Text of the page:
Playeras Latinas ( Latino T-shirts)

May 26, 2008

Almost a year ago, Macy’s department store introduced the NaCo brand t-shirts to the U.S. market. The t-shirts, with their selection of catchy phrases, slogans and adaptations from Mexican slang, made the brand an instant success within the U.S. Hispanic population, especially among Latinos with Mexican roots.

Phrases like “Ser Naco es Chido” (Being Tacky is cool), Brown is the new White, and Se Habla Español (Spanish Spoken) that mock Latino tackiness garnered great attention from the public and the media, while some Latino-rights advocates considered the phrases racist.  In response, Macy’s pulled the shirts off the racks and issued a public apology.

But the fact is that these t-shirts were originally conceived and designed for the Mexican market, appealing to the Latino sense of humor and capacity to parody themselves. In Mexico, the NaCo t-shirts were perceived as a “cute” trend, adopted mainly by wealthy members of the society.

In Mexico (and Latin America), wearing a garment with a slogan doesn’t mean that the individual endorses or agrees with the statement, especially when these slogans are written in another language. For instance, I have seen Hispanic males and females both in Mexico and in the U.S. wearing garments from the RED Campaign or Walk for Breast Cancer without having a clue of the meaning of the message they were promoting.

Of course, the opposite is true when it comes to wearing sports team-related garments.  Those individuals are acutely aware of the symbolism of the slogans and colors they wear, and they will defend them with pride.

Meanwhile, another brand of Latino-themed t-shirts has entered the U.S. market, but this time the clothing is designed and created in Texas by a company called Siesta Tees.  Siesta Tees offers a line of garments with less “controversial” topics and designs that appeal first- and second-generation U.S Hispanics. Phrases like “ I © abuela” ( I © grandma),  Can you say chula? (cutie) and a couple of designs from their Ojo (eye) Collection, which, according to the company’s Web site:

… was inspired by abuela, tía and that egg they put under the bed. Mexican folklore believes that people who envy or are jealous of babies give them the evil eye, which causes the kiddos to get sick. To rid the little ones of the evil eye you pray over them with the egg and place it under their bed, and poof the little one is rid of the OJO.

Advertisements

Poll: 4 out 10 Mexicans have a family member living in the U.S.

May 6, 2008

A recent study by Mexican pollster Roy Campos from Consulta Mitofsky shows that 39.6 percent of Mexican nationals have a family member living in the United States.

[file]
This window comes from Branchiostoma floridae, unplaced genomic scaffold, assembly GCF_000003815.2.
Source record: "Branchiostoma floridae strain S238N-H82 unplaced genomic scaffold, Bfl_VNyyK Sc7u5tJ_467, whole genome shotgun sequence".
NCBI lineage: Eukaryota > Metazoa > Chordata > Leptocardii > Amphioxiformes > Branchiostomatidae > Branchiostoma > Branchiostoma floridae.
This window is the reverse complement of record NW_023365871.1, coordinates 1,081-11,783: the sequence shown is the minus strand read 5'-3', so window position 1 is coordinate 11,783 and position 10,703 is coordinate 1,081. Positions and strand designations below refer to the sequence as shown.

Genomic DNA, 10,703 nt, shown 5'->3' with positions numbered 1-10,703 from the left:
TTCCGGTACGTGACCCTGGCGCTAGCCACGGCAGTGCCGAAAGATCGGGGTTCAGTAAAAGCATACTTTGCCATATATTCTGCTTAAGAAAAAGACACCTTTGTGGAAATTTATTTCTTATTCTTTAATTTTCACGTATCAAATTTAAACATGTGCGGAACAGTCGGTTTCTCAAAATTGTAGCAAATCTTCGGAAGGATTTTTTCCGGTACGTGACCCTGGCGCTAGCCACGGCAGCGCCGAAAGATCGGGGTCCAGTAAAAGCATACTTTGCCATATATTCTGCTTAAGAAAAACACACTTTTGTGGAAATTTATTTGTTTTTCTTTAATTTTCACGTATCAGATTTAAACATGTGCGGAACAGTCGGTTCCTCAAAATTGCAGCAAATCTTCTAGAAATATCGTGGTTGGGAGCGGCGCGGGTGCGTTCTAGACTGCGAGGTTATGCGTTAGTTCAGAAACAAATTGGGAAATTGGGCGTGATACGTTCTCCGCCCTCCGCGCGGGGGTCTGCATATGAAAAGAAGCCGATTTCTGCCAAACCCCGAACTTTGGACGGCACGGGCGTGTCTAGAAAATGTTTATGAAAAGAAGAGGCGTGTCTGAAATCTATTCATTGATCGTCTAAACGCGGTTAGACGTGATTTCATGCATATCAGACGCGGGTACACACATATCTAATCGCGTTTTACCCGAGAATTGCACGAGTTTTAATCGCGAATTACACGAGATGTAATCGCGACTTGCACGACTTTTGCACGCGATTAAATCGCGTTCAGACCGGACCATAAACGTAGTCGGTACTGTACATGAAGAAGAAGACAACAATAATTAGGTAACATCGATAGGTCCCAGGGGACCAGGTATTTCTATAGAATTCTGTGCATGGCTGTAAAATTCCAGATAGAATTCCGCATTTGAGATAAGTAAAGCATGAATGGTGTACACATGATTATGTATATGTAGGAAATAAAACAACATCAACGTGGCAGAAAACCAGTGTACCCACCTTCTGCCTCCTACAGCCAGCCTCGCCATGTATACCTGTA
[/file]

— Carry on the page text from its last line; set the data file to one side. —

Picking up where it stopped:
When asked about the possibility of moving to the U.S. if they had the opportunity, 41 percent of the respondents said that they would. The number increases to 49 percent among men and 51 percent among young adults. Nearly half, 44 percent, of the Mexican middle-class said that they are willing to move to the U.S.

When asked about the possibility of immigrating under illegal conditions, 3 out of 10 respondents said that they would do so. Also, 39 percent of young adults, ages 18-29, are willing to immigrate under such conditions.

Results are based on face-to-face interviews with 1,000 Mexican adults, aged 18+, conducted April 24-29, 2008. One can say with 95 percent confidence that the margin of sampling error is +/- 3.1 percentage points.

View the report here (in Spanish)


Adapting messages: Correct usage of Spanish Language (Part I)

March 3, 2008

Gonzalo Salvador (aka González), a PR colleague, just shared with me a presentation with great advice and insights that should be consider when adapting any English document or message into Spanish.

I. Assumptions to Avoid

A.-Not every person who speaks Spanish is an expert in the Spanish language.

B.-Not all Hispanics are equal. Usage of the Spanish language among U.S. Hispanics depend on different factors such as country of origin, generation, region of residence. Each group has its own vocabulary and its own colloquialisms.

If you are thinking about asking…

Q: What are the differences between Hispanics and Latinos and what is the right word to use?
A: This question could create a long discussion. Just as a reference in the East Coast is more widely used “Hispanics” while in the West Coast is “Latinos.”

Q: Is there a standard Spanish I can use?
A: No. But you can use neutral words and you can use the Real Academia Española (Spanish Royal Academy) dictionary as a reference. Remember to always use language appropriate to you target audience.

II. Common Grammatical Mistakes

A.-Try avoid the use of gerunds (-ando, -endo).
Example: Use “salta” (to jump) instead of “saltando” (jumping).

B.-Use active verbs when possible: Try to avoid the translation of the have + verb form into Spanish. Example: He has jumped (el ha saltado), might sound better as (el salta or el saltó)

C.-Avoid commonly misused words.

Quiz: Are the following translations correct?:

Protester: Protestante
A: Incorrect. It should be “manifestante.” Protestante means protestant (religious denomination)

Facilities: Facilidades
A: Incorrect. It should be “instalaciones.” Facilidades is related to easy.

Aplication: Aplicación
A: Incorrect. It sould be “solicitud.” Aplicación means “to apply towards…” such as to apply force.

Act: Ley
A: Correct. “Acta” in Spanish is a document.

D.-Always try to use alternatives to gender.
i.e. Avoid using she/he (ella, él)

E.-Check for the order of words in a sentence. (Nuevo Carro, Carro Nuevo)

F.-Avoid using too many articles (la, el). (leísmo)
Example: Women’s Health Center as Centro de la Salud de las Mujeres. It is better to use: Centro Médico para Mujeres.
By the way, the comas (,) are always located outside marks. (i.e. “”, not “,”)

To be continued…